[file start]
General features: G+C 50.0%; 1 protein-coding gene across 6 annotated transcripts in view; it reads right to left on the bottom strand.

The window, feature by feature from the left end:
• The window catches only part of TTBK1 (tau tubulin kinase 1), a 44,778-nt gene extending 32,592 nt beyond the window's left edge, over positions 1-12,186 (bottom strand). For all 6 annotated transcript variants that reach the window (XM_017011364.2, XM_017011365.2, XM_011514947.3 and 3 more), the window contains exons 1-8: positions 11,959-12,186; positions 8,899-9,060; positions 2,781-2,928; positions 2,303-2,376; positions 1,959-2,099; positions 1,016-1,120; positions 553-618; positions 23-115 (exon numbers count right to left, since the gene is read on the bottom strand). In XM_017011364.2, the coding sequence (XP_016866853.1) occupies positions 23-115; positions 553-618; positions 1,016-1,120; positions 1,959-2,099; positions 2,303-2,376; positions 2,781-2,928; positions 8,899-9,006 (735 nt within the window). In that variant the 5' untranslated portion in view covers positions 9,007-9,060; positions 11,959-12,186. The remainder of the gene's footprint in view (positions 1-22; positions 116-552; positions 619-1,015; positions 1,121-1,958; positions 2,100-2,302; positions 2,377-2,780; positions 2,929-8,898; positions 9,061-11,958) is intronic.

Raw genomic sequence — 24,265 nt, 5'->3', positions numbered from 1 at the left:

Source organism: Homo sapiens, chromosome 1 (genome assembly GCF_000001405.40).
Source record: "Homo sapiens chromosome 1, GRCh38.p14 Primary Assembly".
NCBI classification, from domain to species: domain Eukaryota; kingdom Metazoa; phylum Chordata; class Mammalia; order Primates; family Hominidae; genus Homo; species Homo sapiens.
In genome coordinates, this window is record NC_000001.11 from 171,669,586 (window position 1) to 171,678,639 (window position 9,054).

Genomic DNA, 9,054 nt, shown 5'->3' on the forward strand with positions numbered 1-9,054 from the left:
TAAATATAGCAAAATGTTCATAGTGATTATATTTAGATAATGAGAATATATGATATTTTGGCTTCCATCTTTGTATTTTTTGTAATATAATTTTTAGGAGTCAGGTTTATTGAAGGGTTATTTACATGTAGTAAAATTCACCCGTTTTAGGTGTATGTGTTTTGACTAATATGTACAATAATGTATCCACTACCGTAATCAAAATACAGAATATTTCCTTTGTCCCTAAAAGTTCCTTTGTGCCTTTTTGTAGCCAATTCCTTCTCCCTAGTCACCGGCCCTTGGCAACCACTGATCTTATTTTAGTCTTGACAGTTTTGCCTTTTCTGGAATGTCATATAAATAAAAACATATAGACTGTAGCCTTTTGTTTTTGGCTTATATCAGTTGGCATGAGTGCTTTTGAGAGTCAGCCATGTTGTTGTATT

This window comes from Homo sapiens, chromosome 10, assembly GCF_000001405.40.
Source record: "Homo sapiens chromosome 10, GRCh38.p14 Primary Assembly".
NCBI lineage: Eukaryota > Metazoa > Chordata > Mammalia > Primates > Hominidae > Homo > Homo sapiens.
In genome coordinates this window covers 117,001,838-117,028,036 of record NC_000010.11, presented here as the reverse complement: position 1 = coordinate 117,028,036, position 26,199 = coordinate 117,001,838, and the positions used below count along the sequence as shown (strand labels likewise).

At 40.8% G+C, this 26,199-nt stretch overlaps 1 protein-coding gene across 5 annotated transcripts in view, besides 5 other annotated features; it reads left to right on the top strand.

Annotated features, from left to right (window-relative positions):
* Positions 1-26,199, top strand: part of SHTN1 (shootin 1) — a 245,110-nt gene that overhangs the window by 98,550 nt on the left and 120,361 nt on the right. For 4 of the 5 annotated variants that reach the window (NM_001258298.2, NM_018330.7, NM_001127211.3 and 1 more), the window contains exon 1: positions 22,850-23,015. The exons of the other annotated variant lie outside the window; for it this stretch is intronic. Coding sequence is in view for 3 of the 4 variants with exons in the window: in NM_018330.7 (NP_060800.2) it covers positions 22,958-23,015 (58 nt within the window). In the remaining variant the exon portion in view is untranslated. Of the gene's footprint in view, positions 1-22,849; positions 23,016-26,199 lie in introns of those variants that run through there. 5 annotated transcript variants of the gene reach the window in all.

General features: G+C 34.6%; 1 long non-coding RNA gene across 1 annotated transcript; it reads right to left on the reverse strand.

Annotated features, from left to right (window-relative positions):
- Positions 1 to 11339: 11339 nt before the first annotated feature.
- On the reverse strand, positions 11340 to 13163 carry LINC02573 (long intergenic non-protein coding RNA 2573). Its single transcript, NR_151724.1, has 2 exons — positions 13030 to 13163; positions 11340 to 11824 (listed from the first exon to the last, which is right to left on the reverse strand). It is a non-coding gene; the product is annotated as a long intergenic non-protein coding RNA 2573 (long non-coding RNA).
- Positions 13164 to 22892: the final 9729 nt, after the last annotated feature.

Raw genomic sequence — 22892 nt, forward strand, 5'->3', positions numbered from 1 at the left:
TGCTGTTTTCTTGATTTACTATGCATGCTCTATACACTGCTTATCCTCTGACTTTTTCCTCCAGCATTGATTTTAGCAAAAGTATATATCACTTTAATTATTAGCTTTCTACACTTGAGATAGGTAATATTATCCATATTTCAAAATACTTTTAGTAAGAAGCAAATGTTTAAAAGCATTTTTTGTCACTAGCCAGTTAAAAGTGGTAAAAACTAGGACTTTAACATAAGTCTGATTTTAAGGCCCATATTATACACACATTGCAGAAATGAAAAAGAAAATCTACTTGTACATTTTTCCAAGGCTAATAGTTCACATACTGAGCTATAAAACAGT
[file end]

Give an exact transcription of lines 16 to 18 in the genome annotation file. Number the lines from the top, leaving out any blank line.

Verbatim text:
Annotated features, from left to right (window-relative positions):
* Positions 1-26,199, top strand: part of SHTN1 (shootin 1) — a 245,110-nt gene that overhangs the window by 98,550 nt on the left and 120,361 nt on the right. For 4 of the 5 annotated variants that reach the window (NM_001258298.2, NM_018330.7, NM_001127211.3 and 1 more), the window contains exon 1: positions 22,850-23,015. The exons of the other annotated variant lie outside the window; for it this stretch is intronic. Coding sequence is in view for 3 of the 4 variants with exons in the window: in NM_018330.7 (NP_060800.2) it covers positions 22,958-23,015 (58 nt within the window). In the remaining variant the exon portion in view is untranslated. Of the gene's footprint in view, positions 1-22,849; positions 23,016-26,199 lie in introns of those variants that run through there. 5 annotated transcript variants of the gene reach the window in all.

General features: G+C 34.6%; 1 long non-coding RNA gene across 1 annotated transcript; it reads right to left on the reverse strand.